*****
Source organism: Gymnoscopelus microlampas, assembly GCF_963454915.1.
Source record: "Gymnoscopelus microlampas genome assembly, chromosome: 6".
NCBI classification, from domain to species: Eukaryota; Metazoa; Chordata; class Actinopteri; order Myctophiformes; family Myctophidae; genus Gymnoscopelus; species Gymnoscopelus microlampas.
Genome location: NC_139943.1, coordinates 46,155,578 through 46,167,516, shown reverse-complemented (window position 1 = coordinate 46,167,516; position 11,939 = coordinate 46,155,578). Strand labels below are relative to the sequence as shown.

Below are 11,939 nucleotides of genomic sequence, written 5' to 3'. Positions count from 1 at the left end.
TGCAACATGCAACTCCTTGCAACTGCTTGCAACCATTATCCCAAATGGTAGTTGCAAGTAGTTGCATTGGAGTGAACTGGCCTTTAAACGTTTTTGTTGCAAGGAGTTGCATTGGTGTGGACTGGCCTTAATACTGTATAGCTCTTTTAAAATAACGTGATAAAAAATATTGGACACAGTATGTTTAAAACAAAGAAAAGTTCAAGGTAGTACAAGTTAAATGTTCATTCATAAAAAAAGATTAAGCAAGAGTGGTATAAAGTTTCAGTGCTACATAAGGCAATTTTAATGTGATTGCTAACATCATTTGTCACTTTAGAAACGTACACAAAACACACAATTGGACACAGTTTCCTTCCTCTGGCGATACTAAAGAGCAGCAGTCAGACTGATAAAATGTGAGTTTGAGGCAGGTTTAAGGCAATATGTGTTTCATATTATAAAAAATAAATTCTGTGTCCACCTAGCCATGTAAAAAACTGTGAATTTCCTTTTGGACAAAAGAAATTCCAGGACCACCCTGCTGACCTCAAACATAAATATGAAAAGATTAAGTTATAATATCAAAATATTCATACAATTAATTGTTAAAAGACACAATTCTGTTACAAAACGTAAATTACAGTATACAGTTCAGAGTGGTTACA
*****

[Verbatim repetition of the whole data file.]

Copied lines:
Source organism: Gymnoscopelus microlampas, assembly GCF_963454915.1.
Source record: "Gymnoscopelus microlampas genome assembly, chromosome: 6".
NCBI classification, from domain to species: Eukaryota; Metazoa; Chordata; class Actinopteri; order Myctophiformes; family Myctophidae; genus Gymnoscopelus; species Gymnoscopelus microlampas.
Genome location: NC_139943.1, coordinates 46,155,578 through 46,167,516, shown reverse-complemented (window position 1 = coordinate 46,167,516; position 11,939 = coordinate 46,155,578). Strand labels below are relative to the sequence as shown.

Below are 11,939 nucleotides of genomic sequence, written 5' to 3'. Positions count from 1 at the left end.
TGCAACATGCAACTCCTTGCAACTGCTTGCAACCATTATCCCAAATGGTAGTTGCAAGTAGTTGCATTGGAGTGAACTGGCCTTTAAACGTTTTTGTTGCAAGGAGTTGCATTGGTGTGGACTGGCCTTAATACTGTATAGCTCTTTTAAAATAACGTGATAAAAAATATTGGACACAGTATGTTTAAAACAAAGAAAAGTTCAAGGTAGTACAAGTTAAATGTTCATTCATAAAAAAAGATTAAGCAAGAGTGGTATAAAGTTTCAGTGCTACATAAGGCAATTTTAATGTGATTGCTAACATCATTTGTCACTTTAGAAACGTACACAAAACACACAATTGGACACAGTTTCCTTCCTCTGGCGATACTAAAGAGCAGCAGTCAGACTGATAAAATGTGAGTTTGAGGCAGGTTTAAGGCAATATGTGTTTCATATTATAAAAAATAAATTCTGTGTCCACCTAGCCATGTAAAAAACTGTGAATTTCCTTTTGGACAAAAGAAATTCCAGGACCACCCTGCTGACCTCAAACATAAATATGAAAAGATTAAGTTATAATATCAAAATATTCATACAATTAATTGTTAAAAGACACAATTCTGTTACAAAACGTAAATTACAGTATACAGTTCAGAGTGGTTACA